Across the upper Midwest, and particularly in the Dakotas, there are many private businesses and landowners that have devoted their livelihood to conserving upland habitat and providing quality pheasant hunting opportunities. Rare is the pheasant hunter who doesn’t consider staying at a pheasant hunting lodge or enlisting the services of a pheasant hunting guide at least once in their winghsooting career.
Before you begin your search, consider these five tips.
Determine Your Best Option
There are full-service lodges with packages that include room and board, guides and dogs. Some guides are independent, leaving lodging up to you. Other ranches and landowners have guest houses or cabins and simply charge trespassing fees, allowing access to land but the rest of trip details are up to you to figure out. It’s nice to have options, but you’ll want to determine what suits you and your hunting party best before you book.
Ask Questions, Check References
How much acreage is available? How are bird numbers? Where do you put up the dogs? Once you’ve gotten answers, ask for references to call and do so. And the biggest reference check may be the internet, where some simple searching should lead you to any number of upland message boards where more information can be gathered.
Do they offer wild bird hunting? If 100 percent wild bird hunting is what you want, don't settle for outfits that only offer hunting for liberated, released or put-and-take birds. There are enough truly wild options for you not to settle.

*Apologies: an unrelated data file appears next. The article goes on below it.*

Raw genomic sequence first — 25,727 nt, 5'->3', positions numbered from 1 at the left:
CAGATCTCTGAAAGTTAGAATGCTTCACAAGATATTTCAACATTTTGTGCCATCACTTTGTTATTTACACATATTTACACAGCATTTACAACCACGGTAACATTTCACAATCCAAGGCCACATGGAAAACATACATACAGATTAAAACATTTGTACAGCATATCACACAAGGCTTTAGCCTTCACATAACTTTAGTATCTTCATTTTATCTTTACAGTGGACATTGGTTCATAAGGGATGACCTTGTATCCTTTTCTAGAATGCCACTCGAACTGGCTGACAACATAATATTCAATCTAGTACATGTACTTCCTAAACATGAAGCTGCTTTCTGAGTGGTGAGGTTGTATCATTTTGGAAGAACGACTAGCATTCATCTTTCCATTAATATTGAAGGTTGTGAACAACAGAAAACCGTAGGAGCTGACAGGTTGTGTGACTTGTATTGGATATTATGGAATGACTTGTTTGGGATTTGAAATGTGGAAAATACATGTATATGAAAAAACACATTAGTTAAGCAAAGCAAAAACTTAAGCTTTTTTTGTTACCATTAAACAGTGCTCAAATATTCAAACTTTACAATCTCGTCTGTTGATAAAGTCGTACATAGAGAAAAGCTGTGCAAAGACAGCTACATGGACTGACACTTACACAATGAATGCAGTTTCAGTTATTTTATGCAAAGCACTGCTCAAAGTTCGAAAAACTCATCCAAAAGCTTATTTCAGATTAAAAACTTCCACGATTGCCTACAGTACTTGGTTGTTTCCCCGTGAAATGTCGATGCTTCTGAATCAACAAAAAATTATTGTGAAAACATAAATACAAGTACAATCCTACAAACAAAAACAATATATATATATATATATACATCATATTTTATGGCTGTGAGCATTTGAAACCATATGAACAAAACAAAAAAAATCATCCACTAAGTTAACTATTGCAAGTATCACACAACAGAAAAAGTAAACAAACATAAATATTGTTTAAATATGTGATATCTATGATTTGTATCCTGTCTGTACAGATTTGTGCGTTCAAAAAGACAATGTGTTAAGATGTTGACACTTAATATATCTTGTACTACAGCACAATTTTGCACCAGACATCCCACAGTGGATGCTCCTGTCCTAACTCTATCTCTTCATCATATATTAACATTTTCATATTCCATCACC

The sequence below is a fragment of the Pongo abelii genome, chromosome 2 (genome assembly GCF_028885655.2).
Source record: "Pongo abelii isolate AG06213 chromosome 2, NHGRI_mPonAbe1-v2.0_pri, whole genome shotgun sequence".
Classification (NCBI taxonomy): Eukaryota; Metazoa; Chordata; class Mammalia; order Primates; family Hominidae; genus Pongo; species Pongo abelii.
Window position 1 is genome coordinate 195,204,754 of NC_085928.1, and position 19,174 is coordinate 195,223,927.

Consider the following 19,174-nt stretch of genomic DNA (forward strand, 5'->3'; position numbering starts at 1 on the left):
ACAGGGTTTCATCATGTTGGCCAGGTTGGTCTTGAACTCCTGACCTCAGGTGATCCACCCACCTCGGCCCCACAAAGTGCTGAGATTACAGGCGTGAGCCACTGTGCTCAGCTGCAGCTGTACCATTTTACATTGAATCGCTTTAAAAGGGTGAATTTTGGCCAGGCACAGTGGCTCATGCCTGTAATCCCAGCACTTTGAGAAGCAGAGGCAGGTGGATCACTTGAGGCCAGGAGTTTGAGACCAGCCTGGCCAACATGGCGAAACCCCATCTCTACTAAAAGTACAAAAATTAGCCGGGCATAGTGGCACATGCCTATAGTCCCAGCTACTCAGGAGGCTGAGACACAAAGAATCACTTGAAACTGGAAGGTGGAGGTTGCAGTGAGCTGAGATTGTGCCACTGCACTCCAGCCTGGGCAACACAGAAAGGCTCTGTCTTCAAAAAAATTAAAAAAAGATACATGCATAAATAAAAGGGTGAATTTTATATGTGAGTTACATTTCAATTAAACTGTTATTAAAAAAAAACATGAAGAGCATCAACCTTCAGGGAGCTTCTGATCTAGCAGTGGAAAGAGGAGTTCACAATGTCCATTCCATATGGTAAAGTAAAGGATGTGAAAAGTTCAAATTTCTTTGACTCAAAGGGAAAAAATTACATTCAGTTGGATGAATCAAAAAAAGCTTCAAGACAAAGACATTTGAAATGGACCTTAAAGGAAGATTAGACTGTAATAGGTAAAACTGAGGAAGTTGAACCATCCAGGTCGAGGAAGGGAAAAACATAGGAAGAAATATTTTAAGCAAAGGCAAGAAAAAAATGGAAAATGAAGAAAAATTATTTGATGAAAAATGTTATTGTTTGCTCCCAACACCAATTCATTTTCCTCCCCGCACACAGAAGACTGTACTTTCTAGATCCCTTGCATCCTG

Start in Person
You can book online right now. Or, you can meet with the owners of lodges, guides and outfitters at sports shows (such as Pheasants Forever’s National Pheasant Fest & Quail Classic
). Beginning that personal relationship during the offseasonseason gives you ample time to consider your options, do research and check references before putting money down.
Try it Once
Maybe it’s taking your father on one last bird hunting vacation. Perhaps a romantic getaway. Or maybe you just want to harvest a few more tips from some of the best pheasant dog trainers and hunters around. There’s probably a good reason for you to try upland hunting in a different location and setting, and chances are there’s a lodge, outfitter or guide that fits exactly what you’re looking for.